Varicose veins are common and usually aren’t a sign of a serious problem. But in some cases, varicose veins can be a sign of a blockage in the deeper veins called deep vein thrombosis. If you have this problem, you may need treatment for it.
Varicose Veins Diagnosis
Making the diagnosis of varicose veins is a relatively easy task. They are easy to identify just by their characteristic appearance on physical examination.
The health care professional most likely will take a thorough medical history and examination looking not only for the extent of the patient’s varicose veins, but also for potential risk factors.
- He or she may do any of several simple tourniquet tests to identify points of reverse blood flow. The simplest test uses only a blood pressure cuff.
- Another useful device aiding in localizing the extent of the problem is a Doppler ultrasound. This handheld device is skimmed over the surface of the leg to map out the veins and faulty valves. This device is similar to those used in pregnancy to identify the developing fetus.
- Duplex scanning, a similar but more detailed test, can also be done to rule out the presence of clots in the deeper veins.
- Magnetic resonance venography is another test performed when the Duplex scan test is unclear. This test can even look for blood clots in the deep veins.
- Blood (laboratory) tests are not helpful in making a diagnosis of varicose veins
Home treatment may be all you need to ease your symptoms and keep the varicose veins from getting worse.
- Wear compression stockings.
- Prop up (elevate) your legs.
- Avoid long periods of sitting or standing.
- Get plenty of exercise.
Alternatives to ELT and scierotherapy:
There are a number of different treatment options available for varicose and spider veins. While we feel our treatment combination of sclerotherapy and endovenous laser treatment (ELT) is the safer and more effective option, we feel it’s best to address the other options that are available and as well as their advantages and disadvantages.
Vein Surgery (stripping)
The documented failure rate for surgery is 25 percent to 43 percent in one to five years. This procedure has a longer and more painful recovery time than minimally invasive treatment options. It may also result in scarring. Removing a varicose vein surgically is not the same as removing an appendix – a one-time-only procedure – because varicose veins are a chronic problem plagued with new growth in many places in the leg. Repeated surgery is not an acceptable solution for a recurrent problem.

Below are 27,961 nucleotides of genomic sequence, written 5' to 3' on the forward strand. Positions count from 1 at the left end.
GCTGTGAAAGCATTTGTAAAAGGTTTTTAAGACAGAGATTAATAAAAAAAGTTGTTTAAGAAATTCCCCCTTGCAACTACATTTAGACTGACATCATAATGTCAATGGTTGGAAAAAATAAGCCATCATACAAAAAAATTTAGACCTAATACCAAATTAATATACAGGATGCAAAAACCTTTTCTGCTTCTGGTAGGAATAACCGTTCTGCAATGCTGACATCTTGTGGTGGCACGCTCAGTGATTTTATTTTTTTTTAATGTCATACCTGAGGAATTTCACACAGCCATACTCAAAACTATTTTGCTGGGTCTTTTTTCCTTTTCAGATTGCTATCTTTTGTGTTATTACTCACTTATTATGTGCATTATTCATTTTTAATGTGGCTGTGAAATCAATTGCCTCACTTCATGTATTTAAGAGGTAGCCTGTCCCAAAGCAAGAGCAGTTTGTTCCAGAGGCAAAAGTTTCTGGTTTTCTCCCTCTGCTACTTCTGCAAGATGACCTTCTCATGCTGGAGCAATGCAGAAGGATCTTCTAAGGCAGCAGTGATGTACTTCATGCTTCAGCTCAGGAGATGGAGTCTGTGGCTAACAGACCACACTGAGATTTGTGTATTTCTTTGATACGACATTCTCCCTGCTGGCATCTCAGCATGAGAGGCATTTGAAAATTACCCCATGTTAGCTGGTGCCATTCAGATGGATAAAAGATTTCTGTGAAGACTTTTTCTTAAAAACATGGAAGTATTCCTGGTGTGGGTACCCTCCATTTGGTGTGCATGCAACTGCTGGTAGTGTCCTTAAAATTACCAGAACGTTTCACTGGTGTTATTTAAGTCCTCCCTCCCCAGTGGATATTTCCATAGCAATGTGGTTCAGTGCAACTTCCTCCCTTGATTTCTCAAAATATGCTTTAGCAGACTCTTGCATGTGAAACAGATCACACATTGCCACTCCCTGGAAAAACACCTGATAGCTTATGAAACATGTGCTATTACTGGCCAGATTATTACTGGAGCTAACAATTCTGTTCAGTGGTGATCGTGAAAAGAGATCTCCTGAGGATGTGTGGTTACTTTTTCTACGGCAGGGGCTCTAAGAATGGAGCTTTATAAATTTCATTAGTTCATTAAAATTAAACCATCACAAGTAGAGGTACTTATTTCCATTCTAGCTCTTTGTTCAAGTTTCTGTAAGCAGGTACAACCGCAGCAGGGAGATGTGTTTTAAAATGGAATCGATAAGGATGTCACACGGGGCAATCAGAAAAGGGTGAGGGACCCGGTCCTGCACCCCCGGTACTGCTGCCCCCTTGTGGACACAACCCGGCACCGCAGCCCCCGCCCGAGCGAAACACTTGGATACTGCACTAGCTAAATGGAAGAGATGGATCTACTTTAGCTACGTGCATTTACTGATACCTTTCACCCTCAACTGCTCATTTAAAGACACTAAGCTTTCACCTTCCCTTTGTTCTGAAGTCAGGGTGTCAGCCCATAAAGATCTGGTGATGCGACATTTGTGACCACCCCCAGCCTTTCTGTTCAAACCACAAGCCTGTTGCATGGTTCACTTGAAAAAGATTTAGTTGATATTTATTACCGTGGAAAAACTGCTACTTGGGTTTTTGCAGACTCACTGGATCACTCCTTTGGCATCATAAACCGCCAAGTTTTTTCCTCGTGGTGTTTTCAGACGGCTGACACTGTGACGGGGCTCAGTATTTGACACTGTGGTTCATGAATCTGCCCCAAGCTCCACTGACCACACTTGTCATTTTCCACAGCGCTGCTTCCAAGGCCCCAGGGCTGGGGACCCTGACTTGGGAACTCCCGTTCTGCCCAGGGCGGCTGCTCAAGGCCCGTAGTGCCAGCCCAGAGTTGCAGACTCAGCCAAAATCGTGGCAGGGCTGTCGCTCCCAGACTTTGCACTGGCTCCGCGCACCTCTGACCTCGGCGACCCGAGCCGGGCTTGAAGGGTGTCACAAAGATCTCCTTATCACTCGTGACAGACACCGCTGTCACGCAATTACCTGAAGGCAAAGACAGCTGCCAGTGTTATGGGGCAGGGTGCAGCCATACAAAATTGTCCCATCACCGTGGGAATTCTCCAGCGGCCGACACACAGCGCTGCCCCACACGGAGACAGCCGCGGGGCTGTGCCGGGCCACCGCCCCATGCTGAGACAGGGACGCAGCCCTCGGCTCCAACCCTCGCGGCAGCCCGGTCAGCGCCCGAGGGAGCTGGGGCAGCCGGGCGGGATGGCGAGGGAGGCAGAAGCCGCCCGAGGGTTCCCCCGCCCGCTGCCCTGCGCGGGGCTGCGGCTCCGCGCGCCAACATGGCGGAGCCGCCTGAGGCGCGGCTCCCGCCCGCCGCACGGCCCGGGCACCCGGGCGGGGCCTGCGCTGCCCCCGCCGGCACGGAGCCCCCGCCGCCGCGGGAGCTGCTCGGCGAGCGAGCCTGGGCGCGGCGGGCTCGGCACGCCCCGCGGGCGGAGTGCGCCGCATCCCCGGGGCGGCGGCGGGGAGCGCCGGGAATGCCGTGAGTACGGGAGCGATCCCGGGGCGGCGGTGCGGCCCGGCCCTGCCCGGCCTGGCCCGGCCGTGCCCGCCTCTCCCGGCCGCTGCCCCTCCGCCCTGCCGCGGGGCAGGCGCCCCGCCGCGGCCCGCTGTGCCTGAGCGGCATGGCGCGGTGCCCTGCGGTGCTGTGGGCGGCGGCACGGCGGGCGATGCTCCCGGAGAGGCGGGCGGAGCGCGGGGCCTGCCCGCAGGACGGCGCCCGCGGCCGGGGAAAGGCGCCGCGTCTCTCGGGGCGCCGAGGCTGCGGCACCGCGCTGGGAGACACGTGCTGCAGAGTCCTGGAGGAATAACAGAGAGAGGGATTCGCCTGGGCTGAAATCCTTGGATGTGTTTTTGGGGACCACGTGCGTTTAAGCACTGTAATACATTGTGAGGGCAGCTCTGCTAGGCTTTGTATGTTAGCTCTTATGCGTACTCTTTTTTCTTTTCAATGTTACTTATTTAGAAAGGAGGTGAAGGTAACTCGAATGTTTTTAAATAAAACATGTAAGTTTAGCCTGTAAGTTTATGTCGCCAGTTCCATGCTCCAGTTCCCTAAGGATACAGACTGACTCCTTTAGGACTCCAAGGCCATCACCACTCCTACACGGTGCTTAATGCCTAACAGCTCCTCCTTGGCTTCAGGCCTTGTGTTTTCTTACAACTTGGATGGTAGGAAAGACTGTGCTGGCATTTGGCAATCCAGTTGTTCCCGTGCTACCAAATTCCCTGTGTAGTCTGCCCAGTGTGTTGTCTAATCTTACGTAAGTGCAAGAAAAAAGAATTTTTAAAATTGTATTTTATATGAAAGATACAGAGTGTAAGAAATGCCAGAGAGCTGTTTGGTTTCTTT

Compression stockings are designed to decrease tension on the veins in the legs. While they generally provide symptomatic relief, they do not correct the underlying problem or prevent vein disease from getting worse. Vein disease sufferers often have difficulty regularly wearing the stockings since they can be hot and uncomfortable.
Creams and herbal supplements
Topical treatment on its own cannot get rid of varicose veins; it simply attempts to reduce their appearance. If these creams could accomplish the same results as a medical procedure, they would be available by prescription instead of over-the-counter. Varicose and spider veins are progressive and will get worse over time if left untreated. Save your money on the creams and look into getting proper treatment before they become more noticeable.
Surface Laser or Intense Pulse Light (IPL)
Surface lasers treat the lighter, more delicate spider veins that appear close to the skin’s surface, but this procedure can be quite painful and runs the risk of damaging or burning the skin. Research has shown that this procedure is not as effective as ELT or sclerotherapy though.1
Ambulatory Phlebectomy: Removing veins through small incisions
During this procedure veins are removed through several tiny needle punctures in the skin. This procedure can only be used for veins that are close to the skin’s surface and requires local anesthesia. Swelling, hematomas or nerve damage can occur if proper technique is not observed.2
1 Goldman MP, Sadick NS, Weiss RA. Treatment of leg telangiectasias with lasers and high-intensity pulsed light. In: Fronek HL, ed. The Fundamentals of Phlebology: Venous Disease for Clinicians. 2nd ed. London, England: Royal Society of Medicine Press Ltd; 2008:47-52.
2 Morrison N, Olivencia JA. Ambulatory phlebectomy. In: Fronek HL, ed. The Fundamentals of Phlebology: Venous Disease for Clinicians. 2nd ed. London, England: Royal Society of Medicine Press Ltd; 2008:65-68.